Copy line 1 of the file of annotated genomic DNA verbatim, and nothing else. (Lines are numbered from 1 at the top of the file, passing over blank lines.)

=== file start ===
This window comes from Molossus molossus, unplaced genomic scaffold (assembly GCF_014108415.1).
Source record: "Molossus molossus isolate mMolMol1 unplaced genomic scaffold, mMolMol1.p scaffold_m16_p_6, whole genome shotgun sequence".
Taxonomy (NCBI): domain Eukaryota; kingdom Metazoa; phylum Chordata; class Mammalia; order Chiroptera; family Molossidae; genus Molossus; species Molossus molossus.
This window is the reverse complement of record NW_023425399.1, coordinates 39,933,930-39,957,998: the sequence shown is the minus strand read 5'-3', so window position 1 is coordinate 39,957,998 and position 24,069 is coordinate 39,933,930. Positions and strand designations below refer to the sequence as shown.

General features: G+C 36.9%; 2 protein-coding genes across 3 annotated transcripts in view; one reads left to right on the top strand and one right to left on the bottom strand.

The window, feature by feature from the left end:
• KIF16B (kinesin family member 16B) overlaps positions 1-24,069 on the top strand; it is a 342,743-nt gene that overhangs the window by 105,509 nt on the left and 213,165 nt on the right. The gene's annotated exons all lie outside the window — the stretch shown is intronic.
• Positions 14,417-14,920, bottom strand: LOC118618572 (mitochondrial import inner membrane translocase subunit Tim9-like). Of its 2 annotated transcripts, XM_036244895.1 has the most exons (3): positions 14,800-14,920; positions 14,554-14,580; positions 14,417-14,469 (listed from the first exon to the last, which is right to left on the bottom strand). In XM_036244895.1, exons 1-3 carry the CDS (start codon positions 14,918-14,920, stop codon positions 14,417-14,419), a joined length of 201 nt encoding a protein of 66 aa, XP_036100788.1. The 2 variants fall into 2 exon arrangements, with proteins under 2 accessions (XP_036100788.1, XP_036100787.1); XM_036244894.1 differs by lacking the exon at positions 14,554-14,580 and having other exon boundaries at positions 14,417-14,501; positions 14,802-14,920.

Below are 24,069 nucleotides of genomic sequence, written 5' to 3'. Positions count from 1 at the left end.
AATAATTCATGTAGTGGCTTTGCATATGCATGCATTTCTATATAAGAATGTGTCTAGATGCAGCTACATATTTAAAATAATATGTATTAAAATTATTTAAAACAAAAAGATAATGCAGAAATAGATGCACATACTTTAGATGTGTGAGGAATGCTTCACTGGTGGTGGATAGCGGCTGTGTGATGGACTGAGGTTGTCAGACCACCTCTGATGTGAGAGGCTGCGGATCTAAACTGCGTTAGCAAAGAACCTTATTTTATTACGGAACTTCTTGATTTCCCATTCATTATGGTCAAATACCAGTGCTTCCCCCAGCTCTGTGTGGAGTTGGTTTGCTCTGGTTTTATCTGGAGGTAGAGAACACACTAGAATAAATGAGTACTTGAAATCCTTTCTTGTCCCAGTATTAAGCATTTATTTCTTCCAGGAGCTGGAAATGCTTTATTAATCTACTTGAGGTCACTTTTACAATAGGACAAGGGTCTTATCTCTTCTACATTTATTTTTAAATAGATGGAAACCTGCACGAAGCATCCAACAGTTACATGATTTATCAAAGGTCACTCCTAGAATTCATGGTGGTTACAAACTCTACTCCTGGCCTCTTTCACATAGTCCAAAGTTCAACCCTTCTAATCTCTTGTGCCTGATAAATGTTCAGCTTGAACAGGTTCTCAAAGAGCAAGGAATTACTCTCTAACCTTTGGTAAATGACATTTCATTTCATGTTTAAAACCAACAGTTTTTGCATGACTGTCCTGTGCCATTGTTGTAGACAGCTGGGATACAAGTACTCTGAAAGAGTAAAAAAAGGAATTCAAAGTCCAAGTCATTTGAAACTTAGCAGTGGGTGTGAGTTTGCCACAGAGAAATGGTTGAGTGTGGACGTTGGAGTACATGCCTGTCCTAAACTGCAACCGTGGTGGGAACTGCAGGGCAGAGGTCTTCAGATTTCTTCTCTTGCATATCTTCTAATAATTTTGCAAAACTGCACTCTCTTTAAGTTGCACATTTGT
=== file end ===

This window comes from Molossus molossus, unplaced genomic scaffold (assembly GCF_014108415.1).